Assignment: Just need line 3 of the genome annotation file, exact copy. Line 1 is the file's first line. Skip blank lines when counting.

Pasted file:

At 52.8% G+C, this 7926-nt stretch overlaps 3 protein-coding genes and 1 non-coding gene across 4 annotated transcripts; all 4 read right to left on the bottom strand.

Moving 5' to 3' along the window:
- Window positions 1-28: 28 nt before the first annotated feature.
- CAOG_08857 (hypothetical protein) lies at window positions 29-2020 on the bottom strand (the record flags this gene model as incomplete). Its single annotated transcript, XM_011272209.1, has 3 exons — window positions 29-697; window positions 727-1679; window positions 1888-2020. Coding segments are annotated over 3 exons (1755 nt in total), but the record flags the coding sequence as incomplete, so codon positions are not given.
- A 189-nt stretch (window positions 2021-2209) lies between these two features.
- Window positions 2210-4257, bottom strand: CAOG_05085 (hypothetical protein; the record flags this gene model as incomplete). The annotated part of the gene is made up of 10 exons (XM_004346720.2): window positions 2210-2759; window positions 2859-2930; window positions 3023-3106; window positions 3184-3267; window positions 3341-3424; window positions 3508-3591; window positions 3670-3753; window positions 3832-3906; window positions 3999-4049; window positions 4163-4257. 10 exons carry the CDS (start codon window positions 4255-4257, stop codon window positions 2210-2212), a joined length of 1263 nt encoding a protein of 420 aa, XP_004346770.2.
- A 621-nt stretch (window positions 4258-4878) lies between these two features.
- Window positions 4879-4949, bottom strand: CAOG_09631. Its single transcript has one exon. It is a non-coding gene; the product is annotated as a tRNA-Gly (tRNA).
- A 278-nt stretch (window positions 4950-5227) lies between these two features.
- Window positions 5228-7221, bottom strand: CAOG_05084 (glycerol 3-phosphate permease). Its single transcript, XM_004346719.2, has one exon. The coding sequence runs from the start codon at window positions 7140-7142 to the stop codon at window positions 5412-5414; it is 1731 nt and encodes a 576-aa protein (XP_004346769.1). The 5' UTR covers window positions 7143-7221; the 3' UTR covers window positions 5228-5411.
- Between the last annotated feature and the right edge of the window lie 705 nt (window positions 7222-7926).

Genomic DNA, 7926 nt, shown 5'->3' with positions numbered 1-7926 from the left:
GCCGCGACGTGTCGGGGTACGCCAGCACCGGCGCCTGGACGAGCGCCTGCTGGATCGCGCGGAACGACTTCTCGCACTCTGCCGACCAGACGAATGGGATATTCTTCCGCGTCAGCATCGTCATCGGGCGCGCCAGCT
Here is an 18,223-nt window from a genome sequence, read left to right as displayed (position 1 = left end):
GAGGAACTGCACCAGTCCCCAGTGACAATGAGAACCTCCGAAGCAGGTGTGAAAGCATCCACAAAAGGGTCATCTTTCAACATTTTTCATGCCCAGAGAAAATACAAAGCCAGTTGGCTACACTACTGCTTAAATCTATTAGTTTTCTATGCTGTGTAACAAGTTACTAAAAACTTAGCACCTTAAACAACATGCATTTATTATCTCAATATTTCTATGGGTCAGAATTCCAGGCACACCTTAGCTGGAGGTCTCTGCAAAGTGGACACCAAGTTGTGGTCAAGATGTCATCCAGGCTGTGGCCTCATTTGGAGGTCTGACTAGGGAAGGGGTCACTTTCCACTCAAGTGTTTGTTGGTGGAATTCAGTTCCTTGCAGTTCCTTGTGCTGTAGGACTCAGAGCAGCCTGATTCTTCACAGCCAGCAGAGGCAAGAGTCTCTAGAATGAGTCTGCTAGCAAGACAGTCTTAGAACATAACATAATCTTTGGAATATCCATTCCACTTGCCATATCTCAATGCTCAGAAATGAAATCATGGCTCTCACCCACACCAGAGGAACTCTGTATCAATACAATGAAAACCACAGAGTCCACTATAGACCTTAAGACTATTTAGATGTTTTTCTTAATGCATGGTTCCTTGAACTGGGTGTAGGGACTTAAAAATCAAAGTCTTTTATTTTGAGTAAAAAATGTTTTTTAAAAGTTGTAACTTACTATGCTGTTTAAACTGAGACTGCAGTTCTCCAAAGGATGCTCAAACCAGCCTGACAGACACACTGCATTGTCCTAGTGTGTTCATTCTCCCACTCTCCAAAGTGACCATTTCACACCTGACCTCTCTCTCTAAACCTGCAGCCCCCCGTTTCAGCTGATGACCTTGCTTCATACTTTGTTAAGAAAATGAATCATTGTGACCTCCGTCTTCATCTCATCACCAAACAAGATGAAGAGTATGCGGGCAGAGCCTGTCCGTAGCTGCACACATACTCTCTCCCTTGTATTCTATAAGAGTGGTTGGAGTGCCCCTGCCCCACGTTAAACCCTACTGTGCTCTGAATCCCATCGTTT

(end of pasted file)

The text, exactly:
- Window positions 1-28: 28 nt before the first annotated feature.